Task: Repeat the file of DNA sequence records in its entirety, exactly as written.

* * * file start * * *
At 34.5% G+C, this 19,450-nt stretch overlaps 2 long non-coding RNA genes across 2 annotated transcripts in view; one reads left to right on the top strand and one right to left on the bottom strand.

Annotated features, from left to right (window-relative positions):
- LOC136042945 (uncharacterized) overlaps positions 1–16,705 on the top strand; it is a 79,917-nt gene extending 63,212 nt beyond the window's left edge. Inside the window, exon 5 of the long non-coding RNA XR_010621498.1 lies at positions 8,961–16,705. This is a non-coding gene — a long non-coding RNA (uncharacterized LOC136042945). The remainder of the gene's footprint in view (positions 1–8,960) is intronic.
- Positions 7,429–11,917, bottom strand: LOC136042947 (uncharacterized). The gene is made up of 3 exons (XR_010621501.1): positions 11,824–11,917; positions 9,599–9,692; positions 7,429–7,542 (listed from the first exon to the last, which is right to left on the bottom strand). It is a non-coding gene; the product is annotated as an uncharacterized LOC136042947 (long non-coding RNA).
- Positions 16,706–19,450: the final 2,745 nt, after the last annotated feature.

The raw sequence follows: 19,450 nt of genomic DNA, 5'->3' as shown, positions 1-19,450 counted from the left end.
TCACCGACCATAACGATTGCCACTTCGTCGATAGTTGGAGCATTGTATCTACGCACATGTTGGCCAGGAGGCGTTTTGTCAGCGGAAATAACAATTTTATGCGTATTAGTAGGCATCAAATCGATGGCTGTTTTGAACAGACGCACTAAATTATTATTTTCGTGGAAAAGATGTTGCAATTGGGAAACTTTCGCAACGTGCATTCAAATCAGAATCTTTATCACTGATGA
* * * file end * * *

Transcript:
At 34.5% G+C, this 19,450-nt stretch overlaps 2 long non-coding RNA genes across 2 annotated transcripts in view; one reads left to right on the top strand and one right to left on the bottom strand.

Annotated features, from left to right (window-relative positions):
- LOC136042945 (uncharacterized) overlaps positions 1–16,705 on the top strand; it is a 79,917-nt gene extending 63,212 nt beyond the window's left edge. Inside the window, exon 5 of the long non-coding RNA XR_010621498.1 lies at positions 8,961–16,705. This is a non-coding gene — a long non-coding RNA (uncharacterized LOC136042945). The remainder of the gene's footprint in view (positions 1–8,960) is intronic.
- Positions 7,429–11,917, bottom strand: LOC136042947 (uncharacterized). The gene is made up of 3 exons (XR_010621501.1): positions 11,824–11,917; positions 9,599–9,692; positions 7,429–7,542 (listed from the first exon to the last, which is right to left on the bottom strand). It is a non-coding gene; the product is annotated as an uncharacterized LOC136042947 (long non-coding RNA).
- Positions 16,706–19,450: the final 2,745 nt, after the last annotated feature.

The raw sequence follows: 19,450 nt of genomic DNA, 5'->3' as shown, positions 1-19,450 counted from the left end.
TCACCGACCATAACGATTGCCACTTCGTCGATAGTTGGAGCATTGTATCTACGCACATGTTGGCCAGGAGGCGTTTTGTCAGCGGAAATAACAATTTTATGCGTATTAGTAGGCATCAAATCGATGGCTGTTTTGAACAGACGCACTAAATTATTATTTTCGTGGAAAAGATGTTGCAATTGGGAAACTTTCGCAACGTGCATTCAAATCAGAATCTTTATCACTGATGA